News / Europe

    French Strikers Block Fuel Line, Protests to Continue

    Strikers from the Donges' Total refinery and the nearby oil depot set up a blockade at the entrance of the refinery to protest against the French government pension reform in Saint-Nazaire, western France, 15 Oct. 2010
    Strikers from the Donges' Total refinery and the nearby oil depot set up a blockade at the entrance of the refinery to protest against the French government pension reform in Saint-Nazaire, western France, 15 Oct. 2010

    French riot police have forced through blockades of protesters to reopen fuel depots, even as French refinery workers cut a fuel pipeline to Paris and its airports in an escalating battle over pension reform.

    Union workers shut down all of France's 12 oil refineries on a fourth day of protests Friday, intensifying fears of fuel shortages.

    French Transport Secretary Dominique Bussereau sought to calm the situation, saying there would not be any supply problems. Oil companies have been allowed to tap into their reserves.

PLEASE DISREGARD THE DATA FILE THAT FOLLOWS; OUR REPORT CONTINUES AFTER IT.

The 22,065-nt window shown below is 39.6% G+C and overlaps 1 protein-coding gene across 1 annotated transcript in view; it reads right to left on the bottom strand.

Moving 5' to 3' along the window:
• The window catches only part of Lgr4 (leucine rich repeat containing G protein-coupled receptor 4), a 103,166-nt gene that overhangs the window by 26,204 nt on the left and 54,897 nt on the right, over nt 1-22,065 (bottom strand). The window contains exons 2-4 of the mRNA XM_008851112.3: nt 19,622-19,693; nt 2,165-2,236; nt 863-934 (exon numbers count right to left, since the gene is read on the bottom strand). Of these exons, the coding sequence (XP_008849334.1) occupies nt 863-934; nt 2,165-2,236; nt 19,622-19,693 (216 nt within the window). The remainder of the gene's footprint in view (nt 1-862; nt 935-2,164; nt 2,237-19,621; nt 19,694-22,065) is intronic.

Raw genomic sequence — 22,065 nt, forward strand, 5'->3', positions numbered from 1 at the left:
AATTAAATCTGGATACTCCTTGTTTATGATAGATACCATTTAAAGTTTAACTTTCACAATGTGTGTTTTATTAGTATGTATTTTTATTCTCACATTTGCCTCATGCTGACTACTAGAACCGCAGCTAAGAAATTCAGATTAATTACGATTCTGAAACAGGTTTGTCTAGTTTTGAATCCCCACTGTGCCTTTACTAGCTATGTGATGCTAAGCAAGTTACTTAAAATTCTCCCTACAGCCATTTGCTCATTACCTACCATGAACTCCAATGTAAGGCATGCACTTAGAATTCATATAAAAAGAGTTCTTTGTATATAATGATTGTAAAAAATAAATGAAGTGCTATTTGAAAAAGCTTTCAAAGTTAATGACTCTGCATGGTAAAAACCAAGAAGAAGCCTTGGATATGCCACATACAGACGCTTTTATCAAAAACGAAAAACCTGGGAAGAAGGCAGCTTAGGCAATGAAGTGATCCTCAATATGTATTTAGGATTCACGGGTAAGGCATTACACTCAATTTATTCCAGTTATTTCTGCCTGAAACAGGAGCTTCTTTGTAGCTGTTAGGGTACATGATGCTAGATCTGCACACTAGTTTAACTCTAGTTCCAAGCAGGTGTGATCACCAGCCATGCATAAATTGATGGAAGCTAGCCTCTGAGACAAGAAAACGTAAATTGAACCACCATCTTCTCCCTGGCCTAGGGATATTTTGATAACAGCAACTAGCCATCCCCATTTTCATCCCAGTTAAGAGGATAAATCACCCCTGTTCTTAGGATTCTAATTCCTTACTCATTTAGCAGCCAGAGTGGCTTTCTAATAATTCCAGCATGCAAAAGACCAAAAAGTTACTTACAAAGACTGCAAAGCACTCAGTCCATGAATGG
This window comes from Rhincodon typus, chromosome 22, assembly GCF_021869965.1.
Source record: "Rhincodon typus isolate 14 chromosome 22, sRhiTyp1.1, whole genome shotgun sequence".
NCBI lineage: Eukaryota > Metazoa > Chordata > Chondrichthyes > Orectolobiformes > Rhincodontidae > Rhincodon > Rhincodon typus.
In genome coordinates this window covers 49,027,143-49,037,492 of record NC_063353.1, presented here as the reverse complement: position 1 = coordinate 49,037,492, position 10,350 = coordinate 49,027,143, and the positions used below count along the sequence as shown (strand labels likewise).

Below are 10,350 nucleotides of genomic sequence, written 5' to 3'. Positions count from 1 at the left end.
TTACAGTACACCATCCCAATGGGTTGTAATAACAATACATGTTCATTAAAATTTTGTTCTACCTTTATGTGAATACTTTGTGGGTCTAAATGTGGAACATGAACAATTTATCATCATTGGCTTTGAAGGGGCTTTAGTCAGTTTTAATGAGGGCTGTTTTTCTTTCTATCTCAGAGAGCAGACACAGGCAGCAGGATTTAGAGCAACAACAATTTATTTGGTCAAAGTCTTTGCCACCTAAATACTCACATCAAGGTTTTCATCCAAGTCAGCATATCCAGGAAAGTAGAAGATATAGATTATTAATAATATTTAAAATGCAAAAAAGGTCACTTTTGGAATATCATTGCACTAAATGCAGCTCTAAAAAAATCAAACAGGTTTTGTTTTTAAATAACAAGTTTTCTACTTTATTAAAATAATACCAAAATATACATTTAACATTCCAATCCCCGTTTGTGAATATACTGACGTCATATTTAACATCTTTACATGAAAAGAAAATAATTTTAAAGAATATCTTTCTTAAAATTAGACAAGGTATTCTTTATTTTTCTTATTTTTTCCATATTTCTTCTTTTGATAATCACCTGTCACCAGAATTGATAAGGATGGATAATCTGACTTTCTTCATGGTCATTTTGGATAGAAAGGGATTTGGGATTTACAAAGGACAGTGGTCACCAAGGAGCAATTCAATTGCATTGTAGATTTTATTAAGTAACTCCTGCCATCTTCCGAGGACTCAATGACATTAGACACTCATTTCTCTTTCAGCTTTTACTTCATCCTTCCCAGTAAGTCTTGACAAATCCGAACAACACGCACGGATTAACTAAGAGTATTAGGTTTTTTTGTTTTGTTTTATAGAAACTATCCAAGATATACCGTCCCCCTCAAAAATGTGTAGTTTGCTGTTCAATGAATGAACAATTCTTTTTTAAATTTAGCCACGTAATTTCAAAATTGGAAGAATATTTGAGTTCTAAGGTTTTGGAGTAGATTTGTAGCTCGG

Police also moved to block student demonstrations outside the prime minister's office, as student unions joined the anti-government protests.

    France's main truckers union has called on its members to back the growing labor action. Past trucker protests have blocked major roads and crippled France's infrastructure.

    Workers' unions have called for nationwide demonstrations to continue Saturday and for another nationwide strike for Tuesday.

    The French Senate will vote on the proposal to raise the retirement age from 60 to 62 on Wednesday.

    Public transportation ran smoother Friday as many workers returned to their jobs after taking to the streets on Tuesday. However, some rail workers continued to strike.

    Despite repeated protests, French President Nicolas Sarkozy's government has refused to budge from a key reform plan, aimed at helping reduce the government debt.

    Students and labor unions demand that Mr. Sarkozy abandon his pension reform, which they see as an attack on their social protections and an unfair burden on workers. There is also fear that delaying the retirement of older workers will worsen youth unemployment in France, which is more than 20 percent.

    In the past, student protests have helped bring down major French government reforms.

    The government also plans to increase the eligible age for a full pension from 65 to 67. France's retirement age is among the lowest in Europe.

    Labor unions called an open-ended nationwide strike on Tuesday that caused major disruption to rail and air transport and shut down many schools, and brought more than one million people onto the streets.

    Some information for this report was provided by AP, AFP and Reuters.

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